described for BP is followed. However, having
determined the BP estimates, these are additionally
divided by an average power value. This value refers
to the BP calculation in a reference interval (RI),
which is typically taken a few seconds before
occurring the control task.
2.2.4 Feature Selection
Feature selection is based on two stages: ranking and
classification. This means that the features within
each vector are first ranked from the most to the
least fruitful feature by using Davis-Bouldin index
(DBI) or recursive feature elimination. Having
ranked the features and in order to select a proper
number of them, a classification stage takes place as
follows. First of all, if there are three classes (class
, and class
) under study, then one classifier
) is assigned to discriminate between class
, while another one (c
) is used to discriminate
between class
and class
. If there are two classes
and class
), then only the first classifier (c
is necessary. Applying any of these two
classification methods, the already ranked feature-
vectors are classified every
accomplishing classifications in total (C
). This
means that K sub-feature-vectors (x) are formed on
the basis of the factor
. In addition to the factor
the feature-indexes (
) corresponding to the first and
last features taken from every feature-vector must be
defined as well. The whole classification stage can
be expressed by
From the resulting classification accuracies, the
miBCI software searches the classifier(s) that yields
the highest classification accuracy(ies), and so the
most fruitful features are selected.
2.2.5 Classification
Classifiers mainly seek to assign a feature-vector to
a specific class through a discriminant function. In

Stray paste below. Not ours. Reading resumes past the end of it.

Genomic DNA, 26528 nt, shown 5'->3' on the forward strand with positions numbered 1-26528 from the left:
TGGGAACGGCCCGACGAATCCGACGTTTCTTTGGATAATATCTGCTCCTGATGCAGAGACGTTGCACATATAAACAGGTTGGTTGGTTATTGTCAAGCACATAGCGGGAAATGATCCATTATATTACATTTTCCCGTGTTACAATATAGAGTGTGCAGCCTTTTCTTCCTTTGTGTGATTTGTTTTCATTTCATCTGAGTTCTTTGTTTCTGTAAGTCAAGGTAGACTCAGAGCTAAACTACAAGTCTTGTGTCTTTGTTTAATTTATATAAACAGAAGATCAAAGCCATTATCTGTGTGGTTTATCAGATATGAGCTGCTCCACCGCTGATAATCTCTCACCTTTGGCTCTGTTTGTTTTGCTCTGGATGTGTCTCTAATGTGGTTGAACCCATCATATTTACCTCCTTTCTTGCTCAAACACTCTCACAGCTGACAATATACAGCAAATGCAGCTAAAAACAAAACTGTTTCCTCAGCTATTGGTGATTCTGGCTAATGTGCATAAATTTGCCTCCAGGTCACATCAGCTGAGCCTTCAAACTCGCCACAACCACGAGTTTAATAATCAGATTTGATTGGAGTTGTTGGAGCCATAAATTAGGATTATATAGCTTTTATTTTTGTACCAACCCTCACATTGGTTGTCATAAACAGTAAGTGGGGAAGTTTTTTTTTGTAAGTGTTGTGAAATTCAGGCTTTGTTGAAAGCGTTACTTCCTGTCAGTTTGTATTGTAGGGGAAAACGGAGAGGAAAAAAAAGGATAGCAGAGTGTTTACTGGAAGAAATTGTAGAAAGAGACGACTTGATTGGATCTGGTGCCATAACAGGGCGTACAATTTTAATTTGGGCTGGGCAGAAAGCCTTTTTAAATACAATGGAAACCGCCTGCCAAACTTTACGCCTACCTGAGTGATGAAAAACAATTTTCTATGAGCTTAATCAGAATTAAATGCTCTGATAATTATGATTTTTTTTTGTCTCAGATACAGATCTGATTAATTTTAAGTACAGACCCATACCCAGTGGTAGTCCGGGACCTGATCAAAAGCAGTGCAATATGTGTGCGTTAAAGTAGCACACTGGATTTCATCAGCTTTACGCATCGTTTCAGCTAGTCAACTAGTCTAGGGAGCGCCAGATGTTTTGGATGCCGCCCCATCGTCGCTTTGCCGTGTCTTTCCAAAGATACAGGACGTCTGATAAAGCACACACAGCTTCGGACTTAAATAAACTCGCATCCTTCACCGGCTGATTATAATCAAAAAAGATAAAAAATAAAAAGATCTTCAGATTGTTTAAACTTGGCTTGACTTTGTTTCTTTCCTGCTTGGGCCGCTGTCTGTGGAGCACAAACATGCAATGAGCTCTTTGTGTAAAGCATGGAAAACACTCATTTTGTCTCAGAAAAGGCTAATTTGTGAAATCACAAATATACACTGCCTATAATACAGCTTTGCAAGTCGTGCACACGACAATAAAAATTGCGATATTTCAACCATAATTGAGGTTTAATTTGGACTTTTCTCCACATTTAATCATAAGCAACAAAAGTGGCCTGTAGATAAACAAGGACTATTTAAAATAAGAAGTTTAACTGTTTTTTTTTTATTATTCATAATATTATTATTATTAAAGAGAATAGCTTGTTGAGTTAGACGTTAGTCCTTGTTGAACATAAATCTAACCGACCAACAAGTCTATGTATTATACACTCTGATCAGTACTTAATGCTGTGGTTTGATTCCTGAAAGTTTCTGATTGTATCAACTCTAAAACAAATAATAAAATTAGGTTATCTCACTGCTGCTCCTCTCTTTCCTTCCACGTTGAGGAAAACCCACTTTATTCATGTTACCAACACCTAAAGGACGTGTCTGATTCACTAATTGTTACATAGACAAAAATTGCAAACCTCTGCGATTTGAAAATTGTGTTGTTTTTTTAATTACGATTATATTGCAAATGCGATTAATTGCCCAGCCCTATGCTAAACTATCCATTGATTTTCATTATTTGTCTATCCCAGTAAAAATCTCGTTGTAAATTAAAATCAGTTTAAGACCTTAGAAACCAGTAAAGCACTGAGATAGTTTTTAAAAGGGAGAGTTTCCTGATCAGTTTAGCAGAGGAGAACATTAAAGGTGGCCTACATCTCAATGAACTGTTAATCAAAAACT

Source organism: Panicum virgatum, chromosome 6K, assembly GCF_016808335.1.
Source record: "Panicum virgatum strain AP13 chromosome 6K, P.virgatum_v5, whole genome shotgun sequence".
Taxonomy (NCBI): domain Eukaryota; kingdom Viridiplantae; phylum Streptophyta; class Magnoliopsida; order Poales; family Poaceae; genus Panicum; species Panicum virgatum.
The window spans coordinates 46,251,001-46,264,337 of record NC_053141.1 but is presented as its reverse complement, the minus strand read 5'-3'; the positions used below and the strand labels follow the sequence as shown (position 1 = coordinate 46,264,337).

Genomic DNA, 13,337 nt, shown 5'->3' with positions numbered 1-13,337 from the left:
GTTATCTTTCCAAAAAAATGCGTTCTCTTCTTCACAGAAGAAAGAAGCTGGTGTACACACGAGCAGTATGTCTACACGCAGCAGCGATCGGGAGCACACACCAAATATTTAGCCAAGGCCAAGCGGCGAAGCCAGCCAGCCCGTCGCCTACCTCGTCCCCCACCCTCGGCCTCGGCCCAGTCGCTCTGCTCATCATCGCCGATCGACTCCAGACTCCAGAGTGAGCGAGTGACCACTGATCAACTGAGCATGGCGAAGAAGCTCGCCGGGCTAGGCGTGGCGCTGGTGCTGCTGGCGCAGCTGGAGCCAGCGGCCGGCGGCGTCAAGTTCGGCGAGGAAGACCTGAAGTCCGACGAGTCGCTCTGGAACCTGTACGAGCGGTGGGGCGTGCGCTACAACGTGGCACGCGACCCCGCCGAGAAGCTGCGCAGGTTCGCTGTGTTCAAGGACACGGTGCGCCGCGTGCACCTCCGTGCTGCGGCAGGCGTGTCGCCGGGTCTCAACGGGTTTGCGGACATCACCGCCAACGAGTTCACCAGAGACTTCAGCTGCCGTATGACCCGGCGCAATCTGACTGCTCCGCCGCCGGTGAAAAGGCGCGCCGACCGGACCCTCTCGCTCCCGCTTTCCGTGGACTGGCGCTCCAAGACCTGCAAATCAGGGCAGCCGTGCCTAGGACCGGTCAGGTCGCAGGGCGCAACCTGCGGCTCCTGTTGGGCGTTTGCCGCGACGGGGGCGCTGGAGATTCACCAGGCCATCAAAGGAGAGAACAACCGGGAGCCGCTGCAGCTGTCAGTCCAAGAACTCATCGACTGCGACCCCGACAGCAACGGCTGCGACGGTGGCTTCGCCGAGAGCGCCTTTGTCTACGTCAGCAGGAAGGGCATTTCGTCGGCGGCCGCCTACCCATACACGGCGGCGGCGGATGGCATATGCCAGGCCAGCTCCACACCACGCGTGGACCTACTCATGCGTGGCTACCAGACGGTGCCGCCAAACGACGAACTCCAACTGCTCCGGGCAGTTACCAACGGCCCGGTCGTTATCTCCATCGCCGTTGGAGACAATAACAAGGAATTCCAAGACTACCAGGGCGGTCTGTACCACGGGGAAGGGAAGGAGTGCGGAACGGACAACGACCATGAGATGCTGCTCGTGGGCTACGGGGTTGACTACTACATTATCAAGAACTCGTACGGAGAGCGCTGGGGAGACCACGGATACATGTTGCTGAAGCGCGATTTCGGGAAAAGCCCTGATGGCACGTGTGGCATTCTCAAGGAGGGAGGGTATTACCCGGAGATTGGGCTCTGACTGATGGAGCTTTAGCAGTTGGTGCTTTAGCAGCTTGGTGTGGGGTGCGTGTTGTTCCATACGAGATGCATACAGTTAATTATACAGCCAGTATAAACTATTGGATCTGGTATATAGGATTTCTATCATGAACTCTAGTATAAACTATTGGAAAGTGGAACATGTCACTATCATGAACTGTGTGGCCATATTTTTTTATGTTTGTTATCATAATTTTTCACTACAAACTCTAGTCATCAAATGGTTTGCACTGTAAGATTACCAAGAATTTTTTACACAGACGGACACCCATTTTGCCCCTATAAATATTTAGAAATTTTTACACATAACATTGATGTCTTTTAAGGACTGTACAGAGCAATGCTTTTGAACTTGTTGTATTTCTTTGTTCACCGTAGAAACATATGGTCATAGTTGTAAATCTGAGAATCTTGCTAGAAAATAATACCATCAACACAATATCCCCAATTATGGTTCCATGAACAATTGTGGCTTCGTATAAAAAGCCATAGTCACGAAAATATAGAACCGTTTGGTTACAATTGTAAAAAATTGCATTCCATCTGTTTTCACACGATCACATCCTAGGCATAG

the miBCI software, this function is obtained by
using Fisher discriminant analysis (FDA) or
linear/Gaussian support vector machines (SVM).
The classification stage in the miBCI software
proceeds in five steps. First, the feature-vectors are
scaled to avoid features in greater numeric ranges
dominate those in smaller numeric ranges. The
feature-vectors are normalized by using the mlpy
module (Albanese et al., 2012) or standardized by
dividing MI-related features by RI related features.
Figure 2.2: Graphical user interface of the miBCI software. The software was structured in four tabs. These are: (a) data
acquisition for offline and online analyses, (b) digital signal processing, (c) feature extraction, feature selection and
classification, and (d) plotting tools.
Second, the model is adapted to a training set by
minimizing the difference between a target vector
and the model output of the feature-vectors. This
step is called training phase and is executed through
10-fold cross-validation. In addition, a regularization
process is run during the training phase so as to
prevent over-fitting problems due to the
manipulation of numerous feature-vectors. Third, the
model with the lowest parameters and the highest
classification accuracy is selected. Finally, once the
model has been trained, its ability to categorize
correctly a testing set is evaluated (Bishop, 2006;
Hsu et al., 2003).
2.2.6 Plotting Tools
The miBCI software has six plotting tools (Figure
2.2d). Five of them are for offline analysis and the
remaining one is for online analysis. The offline
tools are divided into three categories: (1) graphical
representation of the EEG signals in the frequency
domain, (2) feature distribution, and (3) time course
of ERD-ERS (Pfurtscheller and Lopes da Silva,
1999). The online tool creates x-y plots of the
incoming features during the brain-computer
2.3 Evaluation of the System
Three naive participants (one female and two males)
took part in a pilot study. All of them consented to